For 10 years, a who's-who of British acting royalty has graced the (fictional) halls of Hogwarts in the eight Harry Potter films: Dames Maggie Smith, Julie Walters and Emma Thompson; Richard Harris, Alan Rickman, Robbie Coltrane and Sir Kenneth Branagh among them.
Now, two Kiwis, both theatre veterans, are part of the wizarding world – and the franchise has its first Māori Dumbledore. Gareth Reeves and George Henare have delighted Antipodean audiences with their performances in Harry Potter and the Cursed Child, J.K. Rowling's theatrical sequel to her hit books and films that opened in Melbourne earlier this year.
Henare shows up as the late Professor Albus Dumbledore while Reeves is Harry Potter - only the boy wizard is all grown up and dealing with less magical problems then he's used to.
"He's the Head of Magical Law Enforcement, which is essentially a desk job and he's never been the desk job kind of person," Reeves explains. "He's also suffering from PTSD, he is basically a war veteran now."
The plot focuses on Harry's son, Albus, and his best friend, Scorpius (son of Draco Malfoy), as they struggle to live in their parents' shadows, sending them and their families down a new path of Dark Magic.
It's a role Reeves was stunned to get. The Christchurch-born actor was in the middle of moving his family to Sydney for work when he got an audition. He had to move to Melbourne after he got the part.
He says the elements that fuelled the play – wondering where Harry is now – drew him to it.
For Henare, whose 50-year career has seen its fair share of high-profile jobs, to find himself in Potter was a surprise.
"I hadn't intended to even look at it as I had never really bothered with Harry Potter," he confesses, admitting he had looked at the films but they never really appealed to him.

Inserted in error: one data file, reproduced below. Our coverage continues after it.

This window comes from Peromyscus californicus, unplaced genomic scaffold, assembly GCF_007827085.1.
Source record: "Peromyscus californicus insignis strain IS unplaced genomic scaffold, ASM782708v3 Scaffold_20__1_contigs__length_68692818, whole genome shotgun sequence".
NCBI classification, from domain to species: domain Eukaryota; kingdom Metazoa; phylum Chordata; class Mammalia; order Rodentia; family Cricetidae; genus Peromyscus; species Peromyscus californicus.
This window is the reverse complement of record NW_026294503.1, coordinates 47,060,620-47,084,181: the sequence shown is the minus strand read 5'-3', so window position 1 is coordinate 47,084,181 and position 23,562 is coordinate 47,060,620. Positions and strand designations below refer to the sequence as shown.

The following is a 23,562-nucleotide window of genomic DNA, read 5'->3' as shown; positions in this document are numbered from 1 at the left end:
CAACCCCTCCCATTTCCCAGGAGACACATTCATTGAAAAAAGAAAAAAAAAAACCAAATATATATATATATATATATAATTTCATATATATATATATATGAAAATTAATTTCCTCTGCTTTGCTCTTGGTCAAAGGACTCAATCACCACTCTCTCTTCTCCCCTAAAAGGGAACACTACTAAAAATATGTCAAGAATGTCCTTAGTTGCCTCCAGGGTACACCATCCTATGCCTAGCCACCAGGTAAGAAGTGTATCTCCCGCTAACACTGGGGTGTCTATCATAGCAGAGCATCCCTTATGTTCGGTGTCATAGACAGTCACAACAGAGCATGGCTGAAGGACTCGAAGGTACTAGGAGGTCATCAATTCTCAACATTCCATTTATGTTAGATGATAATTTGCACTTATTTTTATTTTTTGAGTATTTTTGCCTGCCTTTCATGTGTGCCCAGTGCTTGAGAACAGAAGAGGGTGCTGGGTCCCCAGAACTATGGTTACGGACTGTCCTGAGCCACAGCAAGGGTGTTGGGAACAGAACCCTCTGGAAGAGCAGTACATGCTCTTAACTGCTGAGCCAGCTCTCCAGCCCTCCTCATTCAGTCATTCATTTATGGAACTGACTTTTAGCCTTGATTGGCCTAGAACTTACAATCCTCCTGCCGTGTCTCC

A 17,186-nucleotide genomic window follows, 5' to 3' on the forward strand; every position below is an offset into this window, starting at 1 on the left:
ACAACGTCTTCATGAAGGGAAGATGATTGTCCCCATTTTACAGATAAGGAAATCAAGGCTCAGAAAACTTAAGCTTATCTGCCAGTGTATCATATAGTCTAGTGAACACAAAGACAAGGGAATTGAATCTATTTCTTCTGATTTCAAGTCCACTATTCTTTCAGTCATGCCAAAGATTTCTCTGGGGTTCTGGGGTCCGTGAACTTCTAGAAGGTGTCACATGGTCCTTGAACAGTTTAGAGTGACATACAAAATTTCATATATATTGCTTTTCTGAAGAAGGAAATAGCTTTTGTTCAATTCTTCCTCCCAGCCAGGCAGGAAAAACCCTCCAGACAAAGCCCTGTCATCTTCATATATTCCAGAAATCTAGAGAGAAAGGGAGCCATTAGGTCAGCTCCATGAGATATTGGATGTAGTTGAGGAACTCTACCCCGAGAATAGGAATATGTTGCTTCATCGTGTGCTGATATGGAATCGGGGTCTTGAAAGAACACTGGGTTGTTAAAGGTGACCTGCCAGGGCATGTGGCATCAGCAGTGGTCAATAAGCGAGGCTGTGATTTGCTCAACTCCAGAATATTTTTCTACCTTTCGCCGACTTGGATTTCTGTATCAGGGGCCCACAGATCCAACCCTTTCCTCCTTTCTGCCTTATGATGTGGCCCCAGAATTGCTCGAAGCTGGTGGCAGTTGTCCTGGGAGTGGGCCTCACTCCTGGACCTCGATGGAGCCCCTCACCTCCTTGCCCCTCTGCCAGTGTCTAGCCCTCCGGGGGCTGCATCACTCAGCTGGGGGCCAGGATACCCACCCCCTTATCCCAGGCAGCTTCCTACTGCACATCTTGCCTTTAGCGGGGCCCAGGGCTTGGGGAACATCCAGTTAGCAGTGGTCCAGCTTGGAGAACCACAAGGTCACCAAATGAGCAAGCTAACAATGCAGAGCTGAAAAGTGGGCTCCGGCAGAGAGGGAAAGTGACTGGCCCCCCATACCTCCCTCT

Yet when the script came through, he was taken aback by the depth of the story and hurried to audition.
"Now that I'm in it, I'm seeing a whole different side of it," he says.
He has even let the producers sort him into a Hogwarts house (both Kiwis ended up in Gryffindor).
When the play premiered on the West End in 2016, it provoked controversy after it was revealed Hermione Granger would be portrayed by a black actress, Noma Dumezweni. Three years later, Henare says there's been no fuss about a Māori Dumbledore.
"J.K. said 'I didn't stipulate race or anything', so shush!" he laughs.
Despite having died during the sixth book, Dumbledore appears via the "magical portraits" that are a cornerstone of the Potter world. Reeves admits that, despite six months of performances, Henare still surprises him some days when he appears behind him on stage.
It's just one of the many moments of theatrical magic that make Cursed Child a bewitching experience. Characters fly, disappear and transform before the audience's eyes, much of it seeming to defy the laws of physics.
Reeves says that the logistics are insane, requiring lengthy boot camp training and "hours and hours and hours" of rehearsal to get the magic done right.
"There are moments during the play where I come off stage and have to sprint. I'm feeling a little old and sore," he says, adding that it's all worthwhile to see it consistently delighting up to 1400 audience members every night.
"There's more choreography in the wings off the stage then there is on," jokes Henare, whose last major stage role was as the sultan in Disney's Aladdin: the musical.
He's more happy to keep his feet on the ground, recalling being suspended by wires while playing the Pirate King in Pirates of Penzance.
It didn't end well: "I was dropped one night, and luckily the guy suddenly realised what he did. I went 'zip' and I thought 'the Pirate King is about to die'. Afterwards, I thought, 'that's it; I'm not flying ever again'!"
•Harry Potter and the Cursed Child is at the Princess Theatre, Melbourne with tickets on sale until March 2020.